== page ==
Lauded keyboardist Dr. Lonnie Smith, whose work on the Hammond B3 organ spanned seven decades, has died of pulmonary fibrosis. He was 79.

Smith’s history is intertwined with that of Blue Note Records, where he got his start in the mid-1960s. His career came full circle in 2016 when he returned to the label that gave him his start for his final three albums with Blue Note.

“Doc was a musical genius who possessed a deep, funky groove and a wry, playful spirit,” Blue Note President Don Was said in a statement. “His mastery of the drawbars was equaled only by the warmth in his heart. He was a beautiful guy and all of us at Blue Note Records loved him a lot.”

Born in Buffalo, NY on July 3rd, 1942, Smith took his early musical inspiration from his mother, who introduced him to gospel, jazz, and blues. After discovering the Hammond organ as a teenager, Smith’s first gigs came at the Pine Grill in Buffalo before he linking with Lou Donaldson, Jack McDuff, and George Benson, joining Benson’s quartet and moving to New York City.

Smith appeared on Benson’s albums It’s Uptown and The George Benson Cookbook prior to releasing his debut album, Finger Lickin’ Good, on Columbia in 1967. He would go on to join the Blue Note family later that year when he joined up with saxophonist Lou Donaldson for Alligator Boogaloo. After cutting two more records with Donaldson—Mr. Shing-A-Ling and Midnight Creeper—Smith made his solo debut at Blue Note with Think! in 1968.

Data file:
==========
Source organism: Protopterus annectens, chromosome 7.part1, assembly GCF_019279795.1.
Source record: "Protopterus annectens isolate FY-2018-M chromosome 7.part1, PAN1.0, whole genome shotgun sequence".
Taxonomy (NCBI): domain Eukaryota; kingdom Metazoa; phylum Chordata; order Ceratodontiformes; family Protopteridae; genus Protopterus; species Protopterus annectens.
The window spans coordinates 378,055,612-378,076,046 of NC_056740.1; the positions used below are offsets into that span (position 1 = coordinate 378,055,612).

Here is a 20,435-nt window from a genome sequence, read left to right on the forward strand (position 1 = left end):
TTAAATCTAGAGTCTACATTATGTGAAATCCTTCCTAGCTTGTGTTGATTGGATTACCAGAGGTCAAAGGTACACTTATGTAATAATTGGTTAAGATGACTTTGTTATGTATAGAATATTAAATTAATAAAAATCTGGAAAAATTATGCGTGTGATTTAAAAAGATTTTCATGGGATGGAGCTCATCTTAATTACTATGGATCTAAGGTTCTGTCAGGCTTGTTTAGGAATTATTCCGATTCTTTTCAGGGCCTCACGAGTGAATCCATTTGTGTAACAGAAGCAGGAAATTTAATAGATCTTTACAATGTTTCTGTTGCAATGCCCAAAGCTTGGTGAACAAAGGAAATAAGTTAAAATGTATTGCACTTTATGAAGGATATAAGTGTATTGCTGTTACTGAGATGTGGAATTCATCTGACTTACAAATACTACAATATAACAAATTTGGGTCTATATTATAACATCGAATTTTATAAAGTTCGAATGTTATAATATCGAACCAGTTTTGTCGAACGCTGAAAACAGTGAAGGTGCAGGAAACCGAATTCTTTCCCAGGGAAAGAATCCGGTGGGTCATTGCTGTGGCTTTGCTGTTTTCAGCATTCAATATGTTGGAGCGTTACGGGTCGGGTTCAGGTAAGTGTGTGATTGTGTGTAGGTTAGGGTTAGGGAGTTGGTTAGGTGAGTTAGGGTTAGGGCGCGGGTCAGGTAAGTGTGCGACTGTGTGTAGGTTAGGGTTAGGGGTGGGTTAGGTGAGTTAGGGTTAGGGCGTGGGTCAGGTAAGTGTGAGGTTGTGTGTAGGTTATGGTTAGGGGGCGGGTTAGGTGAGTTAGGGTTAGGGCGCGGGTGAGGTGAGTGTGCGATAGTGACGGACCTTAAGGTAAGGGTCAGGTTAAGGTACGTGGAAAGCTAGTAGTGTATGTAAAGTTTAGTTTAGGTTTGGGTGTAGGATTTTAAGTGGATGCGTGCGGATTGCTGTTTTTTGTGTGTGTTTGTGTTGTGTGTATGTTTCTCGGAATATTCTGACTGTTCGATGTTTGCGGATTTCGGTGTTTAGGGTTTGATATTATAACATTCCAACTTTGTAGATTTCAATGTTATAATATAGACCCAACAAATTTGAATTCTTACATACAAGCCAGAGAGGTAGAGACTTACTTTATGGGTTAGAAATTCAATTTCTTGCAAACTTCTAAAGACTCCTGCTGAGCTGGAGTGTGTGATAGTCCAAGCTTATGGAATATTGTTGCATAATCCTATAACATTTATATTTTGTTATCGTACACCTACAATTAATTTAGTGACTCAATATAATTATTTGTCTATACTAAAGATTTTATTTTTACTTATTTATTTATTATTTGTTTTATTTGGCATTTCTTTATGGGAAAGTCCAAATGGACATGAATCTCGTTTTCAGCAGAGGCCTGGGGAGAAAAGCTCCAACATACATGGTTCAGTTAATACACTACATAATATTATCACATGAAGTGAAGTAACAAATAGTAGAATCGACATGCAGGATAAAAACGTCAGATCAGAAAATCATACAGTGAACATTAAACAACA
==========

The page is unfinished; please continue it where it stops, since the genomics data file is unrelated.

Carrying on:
The organist went on to release four more Blue Note albums over the next two years (Turning Point, Move Your Hand, Drives, and Live at Club Mozambique), all of which have stood up as jazz classics and found a second life as samples in songs by A Tribe Called Quest, Wu-Tang Clan, and more.

“It’s an extension of my being,” Smith once said about the organ. “It’s a part of my lens. It breathes for me. It speaks for me. I feel every bit of the organ. It’s like electricity—a fire that goes through my body. You can feel it vibrate. There’s nothing like it. It lifts me up, it crawls through the pores of the room.”

Smith racked up a trove of awards in his decorated career, including honors from the Jazz Journalists Association, Buffalo Music Hall of Fame, and being named an NEA Jazz Master in 2017. After nearly half a century away, he returned to Blue Note in 2016 to release Evolution. Another album, All In My Mind, followed in 2018 prior to his final release, Breathe, which arrived just earlier this year. The latter two albums feature live cuts recorded during Smith’s 75th birthday celebration at the Jazz Standard in New York in 2017.

“Blue Note is like family,” Smith said upon his return to the label. “It’s like I never left. Everybody is great to work with. They give me the opportunity to play my life, to tell my story.”

Rest in peace, Dr. Lonnie Smith. Revisit some of his highlights from Blue Note Records with this playlist from the label.

Dr. Lonnie Smith: The Finest (Playlist)